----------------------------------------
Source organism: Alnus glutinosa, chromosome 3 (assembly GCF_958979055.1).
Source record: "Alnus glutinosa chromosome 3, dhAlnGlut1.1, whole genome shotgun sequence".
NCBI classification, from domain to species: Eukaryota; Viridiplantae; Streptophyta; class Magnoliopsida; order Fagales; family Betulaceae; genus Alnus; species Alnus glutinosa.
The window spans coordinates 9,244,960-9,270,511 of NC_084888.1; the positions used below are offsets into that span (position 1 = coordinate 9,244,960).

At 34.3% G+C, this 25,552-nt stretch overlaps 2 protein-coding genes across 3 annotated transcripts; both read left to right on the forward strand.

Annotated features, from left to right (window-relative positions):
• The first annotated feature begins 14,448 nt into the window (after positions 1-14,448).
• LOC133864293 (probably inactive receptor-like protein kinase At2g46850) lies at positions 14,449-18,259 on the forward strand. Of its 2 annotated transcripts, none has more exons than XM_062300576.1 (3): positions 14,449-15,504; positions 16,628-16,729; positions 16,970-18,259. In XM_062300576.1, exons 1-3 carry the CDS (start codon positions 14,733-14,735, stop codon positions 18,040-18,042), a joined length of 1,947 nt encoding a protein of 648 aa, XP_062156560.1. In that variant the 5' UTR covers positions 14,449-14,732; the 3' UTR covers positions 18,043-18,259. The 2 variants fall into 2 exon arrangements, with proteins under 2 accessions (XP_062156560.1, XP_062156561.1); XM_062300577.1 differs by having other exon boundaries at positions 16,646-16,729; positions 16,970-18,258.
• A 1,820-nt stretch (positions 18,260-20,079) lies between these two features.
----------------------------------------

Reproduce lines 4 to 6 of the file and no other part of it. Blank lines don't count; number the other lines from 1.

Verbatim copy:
The window spans coordinates 9,244,960-9,270,511 of NC_084888.1; the positions used below are offsets into that span (position 1 = coordinate 9,244,960).

At 34.3% G+C, this 25,552-nt stretch overlaps 2 protein-coding genes across 3 annotated transcripts; both read left to right on the forward strand.

Annotated features, from left to right (window-relative positions):